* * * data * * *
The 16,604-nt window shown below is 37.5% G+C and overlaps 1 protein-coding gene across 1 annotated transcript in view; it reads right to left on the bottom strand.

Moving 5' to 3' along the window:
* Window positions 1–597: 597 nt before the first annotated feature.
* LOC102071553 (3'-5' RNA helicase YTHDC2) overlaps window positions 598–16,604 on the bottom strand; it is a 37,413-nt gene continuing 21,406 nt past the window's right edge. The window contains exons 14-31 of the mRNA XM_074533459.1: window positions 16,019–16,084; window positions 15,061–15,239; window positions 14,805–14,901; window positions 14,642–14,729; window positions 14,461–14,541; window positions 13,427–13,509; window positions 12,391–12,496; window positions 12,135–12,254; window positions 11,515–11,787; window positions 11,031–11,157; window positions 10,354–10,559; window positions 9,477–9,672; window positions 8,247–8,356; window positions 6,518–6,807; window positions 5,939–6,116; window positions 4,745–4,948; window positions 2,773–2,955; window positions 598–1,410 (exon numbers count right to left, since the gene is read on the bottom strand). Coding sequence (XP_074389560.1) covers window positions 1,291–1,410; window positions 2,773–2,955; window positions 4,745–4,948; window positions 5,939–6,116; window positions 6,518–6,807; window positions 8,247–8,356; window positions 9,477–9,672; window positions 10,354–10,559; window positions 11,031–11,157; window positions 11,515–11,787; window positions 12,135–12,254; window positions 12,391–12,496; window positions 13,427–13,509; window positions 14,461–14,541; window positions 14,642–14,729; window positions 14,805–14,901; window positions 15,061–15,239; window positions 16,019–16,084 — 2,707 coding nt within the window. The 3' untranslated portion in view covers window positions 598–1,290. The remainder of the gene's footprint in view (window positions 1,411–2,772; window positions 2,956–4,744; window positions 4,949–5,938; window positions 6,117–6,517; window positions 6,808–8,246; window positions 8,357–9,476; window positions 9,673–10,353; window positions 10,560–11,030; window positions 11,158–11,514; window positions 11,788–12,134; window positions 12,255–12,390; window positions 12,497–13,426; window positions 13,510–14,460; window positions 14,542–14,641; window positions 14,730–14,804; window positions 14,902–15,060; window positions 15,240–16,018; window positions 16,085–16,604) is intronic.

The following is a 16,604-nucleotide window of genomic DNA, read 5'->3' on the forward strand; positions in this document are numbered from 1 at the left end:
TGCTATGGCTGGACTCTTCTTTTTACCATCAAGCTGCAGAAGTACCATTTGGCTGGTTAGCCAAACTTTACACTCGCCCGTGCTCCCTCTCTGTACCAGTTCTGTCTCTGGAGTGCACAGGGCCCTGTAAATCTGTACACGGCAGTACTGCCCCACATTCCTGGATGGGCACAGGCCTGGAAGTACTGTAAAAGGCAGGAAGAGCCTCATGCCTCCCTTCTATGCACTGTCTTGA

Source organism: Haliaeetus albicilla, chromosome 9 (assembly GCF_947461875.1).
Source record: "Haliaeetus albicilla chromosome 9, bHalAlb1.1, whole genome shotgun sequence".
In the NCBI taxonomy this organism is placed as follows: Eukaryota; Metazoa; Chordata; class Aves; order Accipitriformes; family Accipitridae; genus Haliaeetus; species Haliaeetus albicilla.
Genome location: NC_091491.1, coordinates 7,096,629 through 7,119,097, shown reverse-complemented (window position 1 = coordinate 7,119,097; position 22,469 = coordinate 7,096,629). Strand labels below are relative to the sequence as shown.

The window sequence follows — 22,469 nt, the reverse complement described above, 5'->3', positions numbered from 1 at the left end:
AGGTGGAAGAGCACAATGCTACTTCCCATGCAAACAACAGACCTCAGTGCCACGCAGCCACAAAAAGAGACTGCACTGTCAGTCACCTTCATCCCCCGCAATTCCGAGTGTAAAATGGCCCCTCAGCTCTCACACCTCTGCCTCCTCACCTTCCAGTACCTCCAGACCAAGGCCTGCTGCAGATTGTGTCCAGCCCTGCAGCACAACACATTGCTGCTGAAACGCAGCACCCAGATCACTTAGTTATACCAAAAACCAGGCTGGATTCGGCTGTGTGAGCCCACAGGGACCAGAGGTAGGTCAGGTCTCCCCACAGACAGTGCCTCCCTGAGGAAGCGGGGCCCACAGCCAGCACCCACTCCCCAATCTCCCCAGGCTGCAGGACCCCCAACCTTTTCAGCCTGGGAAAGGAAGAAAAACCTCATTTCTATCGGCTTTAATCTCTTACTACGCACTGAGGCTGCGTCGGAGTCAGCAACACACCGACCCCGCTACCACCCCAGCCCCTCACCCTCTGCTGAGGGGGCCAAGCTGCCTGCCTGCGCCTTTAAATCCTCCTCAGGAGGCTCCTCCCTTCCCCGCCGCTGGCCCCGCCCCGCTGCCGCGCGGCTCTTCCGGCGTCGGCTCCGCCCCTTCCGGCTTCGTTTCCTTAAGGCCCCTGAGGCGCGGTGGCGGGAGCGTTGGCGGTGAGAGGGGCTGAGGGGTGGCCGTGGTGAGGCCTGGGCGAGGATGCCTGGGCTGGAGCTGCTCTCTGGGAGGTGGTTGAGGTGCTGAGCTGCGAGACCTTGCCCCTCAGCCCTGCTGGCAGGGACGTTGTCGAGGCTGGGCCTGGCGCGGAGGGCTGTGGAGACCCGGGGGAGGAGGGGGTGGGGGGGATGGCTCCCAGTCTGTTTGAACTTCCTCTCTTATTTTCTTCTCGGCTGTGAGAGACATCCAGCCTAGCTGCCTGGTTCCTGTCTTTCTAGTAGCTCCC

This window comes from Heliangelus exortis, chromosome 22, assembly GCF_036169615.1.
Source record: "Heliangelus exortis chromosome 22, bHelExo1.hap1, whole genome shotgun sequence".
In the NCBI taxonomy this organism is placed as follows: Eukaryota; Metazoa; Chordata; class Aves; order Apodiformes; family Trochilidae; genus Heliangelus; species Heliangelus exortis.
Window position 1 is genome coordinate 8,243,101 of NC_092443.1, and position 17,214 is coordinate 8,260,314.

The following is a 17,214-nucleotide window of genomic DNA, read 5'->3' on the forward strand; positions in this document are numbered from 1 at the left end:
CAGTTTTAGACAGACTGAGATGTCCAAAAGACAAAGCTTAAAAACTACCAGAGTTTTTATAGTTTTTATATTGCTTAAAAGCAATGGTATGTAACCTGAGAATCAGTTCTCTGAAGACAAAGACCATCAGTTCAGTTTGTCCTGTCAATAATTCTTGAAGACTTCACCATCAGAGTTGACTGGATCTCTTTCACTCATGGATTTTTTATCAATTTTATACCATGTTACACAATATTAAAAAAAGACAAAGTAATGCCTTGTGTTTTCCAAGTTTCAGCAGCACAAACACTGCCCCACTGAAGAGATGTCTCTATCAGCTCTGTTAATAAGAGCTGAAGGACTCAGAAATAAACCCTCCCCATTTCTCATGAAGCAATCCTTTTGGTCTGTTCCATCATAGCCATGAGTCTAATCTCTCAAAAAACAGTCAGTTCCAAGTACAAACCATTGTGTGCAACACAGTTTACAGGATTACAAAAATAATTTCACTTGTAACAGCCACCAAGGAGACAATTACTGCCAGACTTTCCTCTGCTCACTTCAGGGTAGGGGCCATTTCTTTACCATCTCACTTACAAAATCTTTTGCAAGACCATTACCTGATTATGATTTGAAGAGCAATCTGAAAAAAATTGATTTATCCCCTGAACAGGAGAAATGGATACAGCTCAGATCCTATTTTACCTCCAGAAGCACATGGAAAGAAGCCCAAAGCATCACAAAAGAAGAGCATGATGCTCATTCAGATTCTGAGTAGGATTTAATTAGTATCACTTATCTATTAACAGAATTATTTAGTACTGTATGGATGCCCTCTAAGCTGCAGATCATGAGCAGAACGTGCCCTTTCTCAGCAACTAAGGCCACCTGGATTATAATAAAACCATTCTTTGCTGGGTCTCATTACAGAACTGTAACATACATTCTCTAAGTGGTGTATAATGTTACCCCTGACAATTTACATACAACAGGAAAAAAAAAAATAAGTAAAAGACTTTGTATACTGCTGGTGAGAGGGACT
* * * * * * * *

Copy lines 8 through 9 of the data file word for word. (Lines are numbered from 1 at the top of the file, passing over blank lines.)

Source record: "Haliaeetus albicilla chromosome 9, bHalAlb1.1, whole genome shotgun sequence".
In the NCBI taxonomy this organism is placed as follows: Eukaryota; Metazoa; Chordata; class Aves; order Accipitriformes; family Accipitridae; genus Haliaeetus; species Haliaeetus albicilla.